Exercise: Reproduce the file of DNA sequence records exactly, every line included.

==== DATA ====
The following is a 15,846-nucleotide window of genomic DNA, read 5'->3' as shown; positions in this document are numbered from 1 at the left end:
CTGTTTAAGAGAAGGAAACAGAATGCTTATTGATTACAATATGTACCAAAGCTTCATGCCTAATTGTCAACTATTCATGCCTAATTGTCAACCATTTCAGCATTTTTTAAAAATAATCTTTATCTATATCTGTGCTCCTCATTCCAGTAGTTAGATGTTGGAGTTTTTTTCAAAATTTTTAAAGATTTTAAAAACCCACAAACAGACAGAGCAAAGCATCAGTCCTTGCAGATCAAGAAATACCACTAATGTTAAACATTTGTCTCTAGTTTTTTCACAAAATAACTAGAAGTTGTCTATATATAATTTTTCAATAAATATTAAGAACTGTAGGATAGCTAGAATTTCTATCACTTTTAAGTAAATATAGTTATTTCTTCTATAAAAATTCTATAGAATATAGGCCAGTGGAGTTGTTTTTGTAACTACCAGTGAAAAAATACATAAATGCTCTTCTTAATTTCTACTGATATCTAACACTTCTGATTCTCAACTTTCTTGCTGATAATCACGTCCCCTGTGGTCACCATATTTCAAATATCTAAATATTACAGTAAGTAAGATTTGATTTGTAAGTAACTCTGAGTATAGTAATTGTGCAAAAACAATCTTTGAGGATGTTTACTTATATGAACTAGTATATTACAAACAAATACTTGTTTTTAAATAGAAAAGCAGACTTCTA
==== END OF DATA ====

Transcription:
The following is a 15,846-nucleotide window of genomic DNA, read 5'->3' as shown; positions in this document are numbered from 1 at the left end:
CTGTTTAAGAGAAGGAAACAGAATGCTTATTGATTACAATATGTACCAAAGCTTCATGCCTAATTGTCAACTATTCATGCCTAATTGTCAACCATTTCAGCATTTTTTAAAAATAATCTTTATCTATATCTGTGCTCCTCATTCCAGTAGTTAGATGTTGGAGTTTTTTTCAAAATTTTTAAAGATTTTAAAAACCCACAAACAGACAGAGCAAAGCATCAGTCCTTGCAGATCAAGAAATACCACTAATGTTAAACATTTGTCTCTAGTTTTTTCACAAAATAACTAGAAGTTGTCTATATATAATTTTTCAATAAATATTAAGAACTGTAGGATAGCTAGAATTTCTATCACTTTTAAGTAAATATAGTTATTTCTTCTATAAAAATTCTATAGAATATAGGCCAGTGGAGTTGTTTTTGTAACTACCAGTGAAAAAATACATAAATGCTCTTCTTAATTTCTACTGATATCTAACACTTCTGATTCTCAACTTTCTTGCTGATAATCACGTCCCCTGTGGTCACCATATTTCAAATATCTAAATATTACAGTAAGTAAGATTTGATTTGTAAGTAACTCTGAGTATAGTAATTGTGCAAAAACAATCTTTGAGGATGTTTACTTATATGAACTAGTATATTACAAACAAATACTTGTTTTTAAATAGAAAAGCAGACTTCTA